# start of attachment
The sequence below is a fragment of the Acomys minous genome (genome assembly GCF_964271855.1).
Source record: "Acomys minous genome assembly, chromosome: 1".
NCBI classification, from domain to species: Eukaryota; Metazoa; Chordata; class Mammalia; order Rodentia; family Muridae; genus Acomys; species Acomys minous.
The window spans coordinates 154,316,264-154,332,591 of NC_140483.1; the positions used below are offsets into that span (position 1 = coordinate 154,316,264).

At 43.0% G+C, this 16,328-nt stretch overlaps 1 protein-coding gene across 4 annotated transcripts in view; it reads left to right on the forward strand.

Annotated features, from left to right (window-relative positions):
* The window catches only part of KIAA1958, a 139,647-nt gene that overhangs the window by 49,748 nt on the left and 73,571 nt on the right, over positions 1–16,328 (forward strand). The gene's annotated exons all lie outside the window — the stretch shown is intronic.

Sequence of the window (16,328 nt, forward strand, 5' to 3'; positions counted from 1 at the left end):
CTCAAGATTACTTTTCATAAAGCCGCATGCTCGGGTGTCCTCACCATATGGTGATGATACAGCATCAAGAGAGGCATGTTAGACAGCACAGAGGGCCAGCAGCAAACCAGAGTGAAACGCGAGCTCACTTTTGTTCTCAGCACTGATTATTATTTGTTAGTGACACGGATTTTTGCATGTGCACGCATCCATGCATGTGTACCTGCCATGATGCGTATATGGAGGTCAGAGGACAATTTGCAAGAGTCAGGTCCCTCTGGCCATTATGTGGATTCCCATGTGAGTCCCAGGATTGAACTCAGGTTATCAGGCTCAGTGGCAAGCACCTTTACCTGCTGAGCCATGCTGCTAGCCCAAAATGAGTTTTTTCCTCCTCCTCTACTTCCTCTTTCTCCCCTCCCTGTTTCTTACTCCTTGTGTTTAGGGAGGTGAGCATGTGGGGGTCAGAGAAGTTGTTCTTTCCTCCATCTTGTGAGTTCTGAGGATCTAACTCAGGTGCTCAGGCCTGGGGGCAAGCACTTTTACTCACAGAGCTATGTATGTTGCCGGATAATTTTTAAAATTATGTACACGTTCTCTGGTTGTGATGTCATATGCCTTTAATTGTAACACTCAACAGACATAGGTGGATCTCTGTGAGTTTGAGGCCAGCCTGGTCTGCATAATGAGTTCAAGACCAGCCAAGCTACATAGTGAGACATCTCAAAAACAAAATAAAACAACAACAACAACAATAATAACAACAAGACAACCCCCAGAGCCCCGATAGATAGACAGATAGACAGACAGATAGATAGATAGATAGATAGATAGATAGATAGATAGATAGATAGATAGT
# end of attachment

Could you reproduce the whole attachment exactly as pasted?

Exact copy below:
The sequence below is a fragment of the Acomys minous genome (genome assembly GCF_964271855.1).
Source record: "Acomys minous genome assembly, chromosome: 1".
NCBI classification, from domain to species: Eukaryota; Metazoa; Chordata; class Mammalia; order Rodentia; family Muridae; genus Acomys; species Acomys minous.
The window spans coordinates 154,316,264-154,332,591 of NC_140483.1; the positions used below are offsets into that span (position 1 = coordinate 154,316,264).

At 43.0% G+C, this 16,328-nt stretch overlaps 1 protein-coding gene across 4 annotated transcripts in view; it reads left to right on the forward strand.

Annotated features, from left to right (window-relative positions):
* The window catches only part of KIAA1958, a 139,647-nt gene that overhangs the window by 49,748 nt on the left and 73,571 nt on the right, over positions 1–16,328 (forward strand). The gene's annotated exons all lie outside the window — the stretch shown is intronic.

Sequence of the window (16,328 nt, forward strand, 5' to 3'; positions counted from 1 at the left end):
CTCAAGATTACTTTTCATAAAGCCGCATGCTCGGGTGTCCTCACCATATGGTGATGATACAGCATCAAGAGAGGCATGTTAGACAGCACAGAGGGCCAGCAGCAAACCAGAGTGAAACGCGAGCTCACTTTTGTTCTCAGCACTGATTATTATTTGTTAGTGACACGGATTTTTGCATGTGCACGCATCCATGCATGTGTACCTGCCATGATGCGTATATGGAGGTCAGAGGACAATTTGCAAGAGTCAGGTCCCTCTGGCCATTATGTGGATTCCCATGTGAGTCCCAGGATTGAACTCAGGTTATCAGGCTCAGTGGCAAGCACCTTTACCTGCTGAGCCATGCTGCTAGCCCAAAATGAGTTTTTTCCTCCTCCTCTACTTCCTCTTTCTCCCCTCCCTGTTTCTTACTCCTTGTGTTTAGGGAGGTGAGCATGTGGGGGTCAGAGAAGTTGTTCTTTCCTCCATCTTGTGAGTTCTGAGGATCTAACTCAGGTGCTCAGGCCTGGGGGCAAGCACTTTTACTCACAGAGCTATGTATGTTGCCGGATAATTTTTAAAATTATGTACACGTTCTCTGGTTGTGATGTCATATGCCTTTAATTGTAACACTCAACAGACATAGGTGGATCTCTGTGAGTTTGAGGCCAGCCTGGTCTGCATAATGAGTTCAAGACCAGCCAAGCTACATAGTGAGACATCTCAAAAACAAAATAAAACAACAACAACAACAATAATAACAACAAGACAACCCCCAGAGCCCCGATAGATAGACAGATAGACAGACAGATAGATAGATAGATAGATAGATAGATAGATAGATAGATAGATAGATAGT